In September 2016, First County Bank opened a limited-access bank branch at The Academy of Information Technology and Engineering (AITE) high school in Stamford, CT. During the first year of the program, we have had the pleasure of working with many motivated AITE students.
In October, student-employee Alexander Graf was named a Commended Student in the 2018 National Merit Scholarship Program. Alex is a graduating senior at AITE and took time out of his busy schedule to talk to us about his experience working for First County Bank’s AITE Branch.
What were your initial thoughts about being a First County Bank, AITE Branch student-employee?
I initially heard about the opportunity from a couple different teachers of mine who suggested that it would be a good experience. I ended up applying and we began the training in August of last year. I was unsure, but once I met Sheila (AITE Branch Manager) and the training got underway, it was a great experience.
The experience I’ve had overall working at the Branch has been second-to-none. Unlike learning in the classroom it was great to have first-hand experience on how things actually work behind the scenes at a bank. Additionally, I learned about the different types of accounts that are offered and how they are beneficial. I learned a lot of things that they don’t teach in school – how credit cards work, 401(k)’s, IRAs and just the different types of accounts in general.
What surprised you the most about your experience in the financial industry?
As someone who is interested in finance, I thought I had a good handle on what I might experience. However what surprised me the most was how friendly everyone was. There’s a stigma of how the business world is tough and no one is really there to help you – at the Bank you’re not just thrown into a situation, the peer-to-peer customer service was not what I had expected.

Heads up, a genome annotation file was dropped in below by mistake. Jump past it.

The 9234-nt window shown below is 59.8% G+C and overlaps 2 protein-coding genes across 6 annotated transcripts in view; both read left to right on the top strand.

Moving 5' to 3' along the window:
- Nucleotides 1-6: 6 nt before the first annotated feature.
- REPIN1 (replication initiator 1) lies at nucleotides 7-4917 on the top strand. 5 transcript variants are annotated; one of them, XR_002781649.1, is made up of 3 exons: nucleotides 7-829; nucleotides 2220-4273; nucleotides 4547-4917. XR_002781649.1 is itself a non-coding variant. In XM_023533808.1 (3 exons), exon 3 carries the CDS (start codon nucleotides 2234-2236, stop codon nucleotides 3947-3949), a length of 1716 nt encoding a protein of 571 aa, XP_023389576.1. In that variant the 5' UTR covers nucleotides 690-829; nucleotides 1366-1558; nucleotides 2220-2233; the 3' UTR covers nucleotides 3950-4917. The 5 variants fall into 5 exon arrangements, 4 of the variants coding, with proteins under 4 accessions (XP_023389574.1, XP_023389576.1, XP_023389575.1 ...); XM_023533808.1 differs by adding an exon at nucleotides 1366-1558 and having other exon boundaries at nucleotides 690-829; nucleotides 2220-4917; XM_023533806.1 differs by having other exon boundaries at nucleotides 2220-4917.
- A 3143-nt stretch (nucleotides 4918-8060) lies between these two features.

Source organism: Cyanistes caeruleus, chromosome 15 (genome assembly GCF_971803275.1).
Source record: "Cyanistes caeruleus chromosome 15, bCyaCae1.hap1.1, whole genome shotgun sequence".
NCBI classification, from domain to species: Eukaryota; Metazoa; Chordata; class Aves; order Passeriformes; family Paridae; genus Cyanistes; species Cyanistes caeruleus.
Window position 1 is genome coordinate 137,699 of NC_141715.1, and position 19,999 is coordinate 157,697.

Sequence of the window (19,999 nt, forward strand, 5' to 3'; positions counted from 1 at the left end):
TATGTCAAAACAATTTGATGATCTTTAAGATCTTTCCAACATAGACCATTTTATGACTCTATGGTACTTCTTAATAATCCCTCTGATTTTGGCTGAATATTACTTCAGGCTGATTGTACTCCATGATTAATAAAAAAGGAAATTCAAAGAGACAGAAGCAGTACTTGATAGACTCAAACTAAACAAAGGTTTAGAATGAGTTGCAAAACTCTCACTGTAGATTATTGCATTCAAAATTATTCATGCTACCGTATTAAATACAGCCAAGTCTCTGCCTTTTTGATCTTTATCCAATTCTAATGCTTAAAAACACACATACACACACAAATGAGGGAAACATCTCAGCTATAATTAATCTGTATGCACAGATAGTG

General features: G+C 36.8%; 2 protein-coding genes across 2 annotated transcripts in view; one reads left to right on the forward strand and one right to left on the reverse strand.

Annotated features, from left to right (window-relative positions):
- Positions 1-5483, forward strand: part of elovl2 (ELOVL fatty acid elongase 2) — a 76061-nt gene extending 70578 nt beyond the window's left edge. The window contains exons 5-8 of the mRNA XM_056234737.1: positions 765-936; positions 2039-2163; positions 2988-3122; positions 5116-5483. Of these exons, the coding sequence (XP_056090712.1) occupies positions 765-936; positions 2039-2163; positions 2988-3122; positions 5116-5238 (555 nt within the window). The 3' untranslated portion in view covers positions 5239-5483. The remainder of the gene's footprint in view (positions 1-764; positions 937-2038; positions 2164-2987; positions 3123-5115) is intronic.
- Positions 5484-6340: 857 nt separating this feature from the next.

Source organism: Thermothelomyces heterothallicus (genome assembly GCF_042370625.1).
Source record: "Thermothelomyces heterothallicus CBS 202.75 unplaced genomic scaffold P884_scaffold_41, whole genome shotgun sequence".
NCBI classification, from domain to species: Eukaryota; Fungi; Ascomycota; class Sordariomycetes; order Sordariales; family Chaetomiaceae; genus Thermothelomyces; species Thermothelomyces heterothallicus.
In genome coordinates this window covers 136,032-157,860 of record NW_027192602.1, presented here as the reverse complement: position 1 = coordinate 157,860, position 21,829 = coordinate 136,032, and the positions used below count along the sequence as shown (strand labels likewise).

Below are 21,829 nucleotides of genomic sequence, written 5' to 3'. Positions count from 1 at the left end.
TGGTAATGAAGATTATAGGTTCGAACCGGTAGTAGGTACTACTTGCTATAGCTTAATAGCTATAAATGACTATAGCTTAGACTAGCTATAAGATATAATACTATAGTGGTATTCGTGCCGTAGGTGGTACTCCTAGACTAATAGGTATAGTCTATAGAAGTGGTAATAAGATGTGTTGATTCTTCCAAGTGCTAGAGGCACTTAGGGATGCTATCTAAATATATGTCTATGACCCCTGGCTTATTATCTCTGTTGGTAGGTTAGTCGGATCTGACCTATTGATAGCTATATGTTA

I also enjoyed the opportunity to work at the drive-through window at Summer St. It was that experience that really surprised me, and showed the willingness of everyone to help and mentor you.
What’s a key educational takeaway from your experience?
That’s an easy question, “how to know what to do.” The most important thing I learned really comes down to how to manage money. I think that that’s really something important for us to learn, especially before going to college. Many of us will be taking out loans whether it’s through the government or privately-funded and if we don’t know how to manage money and save, we’re going to have a really tough time coming out of it.
How will you use the skills you’ve learned in college?
My next goal is to get an internship at a financial services firm in college. First County Bank is the primary experience I will use when applying for an internship. Furthermore, what I’ve learned about money management and the industry overall is irreplaceable. I look forward to also using this experience to help future classmates and friends when it comes to classwork or personal finances/money management.
What financial tip or lesson would you share with a friend or family member based on your experience?
“Know how to make your money work for you.” Make sure you save in a reliable way, don’t just put your money in a savings account and let it sit there. It takes self-control to be smart about your money but it’s important that you make your money work for you. Most people just aren’t aware or start too late when it comes to saving for retirement; it’s important that we start now and educate ourselves on things like compounding interest.
Alex is in the process of applying to college. He’d like to major in Economics with certifications in Finance and Business. Alex also has a passion for music, which he’d like to minor in wherever he attends school.